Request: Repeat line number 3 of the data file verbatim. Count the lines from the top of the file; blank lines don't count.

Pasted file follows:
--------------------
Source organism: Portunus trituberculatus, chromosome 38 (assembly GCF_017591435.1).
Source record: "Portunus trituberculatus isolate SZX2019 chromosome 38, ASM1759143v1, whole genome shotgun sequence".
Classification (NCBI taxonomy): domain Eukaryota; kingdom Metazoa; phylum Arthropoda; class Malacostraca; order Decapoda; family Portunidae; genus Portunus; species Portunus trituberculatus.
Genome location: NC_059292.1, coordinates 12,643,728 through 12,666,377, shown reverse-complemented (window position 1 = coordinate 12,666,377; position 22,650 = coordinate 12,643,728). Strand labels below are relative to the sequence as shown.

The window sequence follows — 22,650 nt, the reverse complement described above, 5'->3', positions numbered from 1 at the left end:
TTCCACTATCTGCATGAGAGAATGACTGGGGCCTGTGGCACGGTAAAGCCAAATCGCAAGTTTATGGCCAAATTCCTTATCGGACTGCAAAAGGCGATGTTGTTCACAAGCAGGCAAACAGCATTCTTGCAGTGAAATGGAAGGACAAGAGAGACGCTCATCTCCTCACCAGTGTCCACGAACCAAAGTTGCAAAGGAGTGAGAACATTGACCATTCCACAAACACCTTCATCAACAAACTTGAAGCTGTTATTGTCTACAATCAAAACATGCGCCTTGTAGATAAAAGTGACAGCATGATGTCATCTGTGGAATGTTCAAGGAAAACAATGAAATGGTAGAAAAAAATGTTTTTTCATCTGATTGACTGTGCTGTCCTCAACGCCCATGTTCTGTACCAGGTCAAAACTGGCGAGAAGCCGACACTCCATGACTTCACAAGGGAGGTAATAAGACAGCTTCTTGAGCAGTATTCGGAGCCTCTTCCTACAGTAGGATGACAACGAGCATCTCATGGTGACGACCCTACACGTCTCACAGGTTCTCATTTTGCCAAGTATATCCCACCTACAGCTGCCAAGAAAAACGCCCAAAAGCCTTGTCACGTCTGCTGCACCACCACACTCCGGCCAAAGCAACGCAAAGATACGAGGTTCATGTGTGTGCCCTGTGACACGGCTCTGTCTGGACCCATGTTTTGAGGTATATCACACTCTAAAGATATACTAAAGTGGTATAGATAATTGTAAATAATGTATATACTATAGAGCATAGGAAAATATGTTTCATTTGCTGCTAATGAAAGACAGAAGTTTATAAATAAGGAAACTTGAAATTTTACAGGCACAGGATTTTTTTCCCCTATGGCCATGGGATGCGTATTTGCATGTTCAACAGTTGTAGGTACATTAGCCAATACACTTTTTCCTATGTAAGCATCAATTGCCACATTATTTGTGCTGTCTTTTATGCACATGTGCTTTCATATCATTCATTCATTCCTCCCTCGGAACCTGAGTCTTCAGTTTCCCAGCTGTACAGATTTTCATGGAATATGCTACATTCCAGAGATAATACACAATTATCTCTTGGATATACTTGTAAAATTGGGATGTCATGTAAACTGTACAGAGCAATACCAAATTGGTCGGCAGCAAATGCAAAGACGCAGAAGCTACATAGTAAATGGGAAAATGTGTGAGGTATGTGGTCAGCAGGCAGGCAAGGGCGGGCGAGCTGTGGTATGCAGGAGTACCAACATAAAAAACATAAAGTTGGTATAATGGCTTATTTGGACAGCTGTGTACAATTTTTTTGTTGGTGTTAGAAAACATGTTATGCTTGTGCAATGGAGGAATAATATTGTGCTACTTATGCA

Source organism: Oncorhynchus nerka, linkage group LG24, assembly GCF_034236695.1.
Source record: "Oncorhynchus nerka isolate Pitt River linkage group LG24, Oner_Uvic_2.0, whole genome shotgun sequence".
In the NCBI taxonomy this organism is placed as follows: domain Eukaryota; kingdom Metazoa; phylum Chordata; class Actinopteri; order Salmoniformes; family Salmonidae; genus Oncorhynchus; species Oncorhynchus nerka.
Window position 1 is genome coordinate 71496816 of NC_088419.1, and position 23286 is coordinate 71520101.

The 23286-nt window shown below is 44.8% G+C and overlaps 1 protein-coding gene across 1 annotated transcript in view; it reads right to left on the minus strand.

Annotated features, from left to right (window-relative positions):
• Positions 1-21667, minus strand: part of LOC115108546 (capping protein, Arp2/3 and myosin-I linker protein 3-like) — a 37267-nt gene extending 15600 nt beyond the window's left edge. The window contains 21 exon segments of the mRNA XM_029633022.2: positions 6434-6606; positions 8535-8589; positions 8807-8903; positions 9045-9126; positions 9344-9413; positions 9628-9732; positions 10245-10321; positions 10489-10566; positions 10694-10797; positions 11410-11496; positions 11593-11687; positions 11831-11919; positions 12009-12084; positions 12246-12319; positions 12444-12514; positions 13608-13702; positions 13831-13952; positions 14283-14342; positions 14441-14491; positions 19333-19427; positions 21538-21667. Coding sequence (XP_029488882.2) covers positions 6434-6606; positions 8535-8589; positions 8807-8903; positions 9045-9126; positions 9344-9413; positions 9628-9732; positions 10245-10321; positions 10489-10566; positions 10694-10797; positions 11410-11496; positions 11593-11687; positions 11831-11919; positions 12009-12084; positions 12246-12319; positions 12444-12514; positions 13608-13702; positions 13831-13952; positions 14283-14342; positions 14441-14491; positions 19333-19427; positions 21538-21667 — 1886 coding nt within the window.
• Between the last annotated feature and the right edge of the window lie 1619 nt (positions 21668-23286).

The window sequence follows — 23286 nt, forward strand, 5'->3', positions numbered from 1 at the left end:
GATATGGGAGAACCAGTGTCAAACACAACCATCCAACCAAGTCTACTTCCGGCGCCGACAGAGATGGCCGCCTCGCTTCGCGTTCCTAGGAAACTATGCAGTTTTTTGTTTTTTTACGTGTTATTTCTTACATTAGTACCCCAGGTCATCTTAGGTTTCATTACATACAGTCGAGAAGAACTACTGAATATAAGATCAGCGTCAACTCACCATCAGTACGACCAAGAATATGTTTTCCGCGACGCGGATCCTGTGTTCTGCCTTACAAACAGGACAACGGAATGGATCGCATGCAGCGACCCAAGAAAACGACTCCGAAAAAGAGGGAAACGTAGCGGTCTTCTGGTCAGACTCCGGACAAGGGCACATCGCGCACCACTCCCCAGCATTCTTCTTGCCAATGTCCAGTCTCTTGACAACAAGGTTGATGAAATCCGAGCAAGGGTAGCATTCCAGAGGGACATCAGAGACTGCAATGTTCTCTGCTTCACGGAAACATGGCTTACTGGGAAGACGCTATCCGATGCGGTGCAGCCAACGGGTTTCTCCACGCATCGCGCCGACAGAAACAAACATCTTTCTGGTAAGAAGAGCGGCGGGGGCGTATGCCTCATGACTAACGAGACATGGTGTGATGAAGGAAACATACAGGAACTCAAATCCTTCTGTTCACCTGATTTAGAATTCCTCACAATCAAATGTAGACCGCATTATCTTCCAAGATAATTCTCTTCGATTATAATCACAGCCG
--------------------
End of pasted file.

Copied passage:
Classification (NCBI taxonomy): domain Eukaryota; kingdom Metazoa; phylum Arthropoda; class Malacostraca; order Decapoda; family Portunidae; genus Portunus; species Portunus trituberculatus.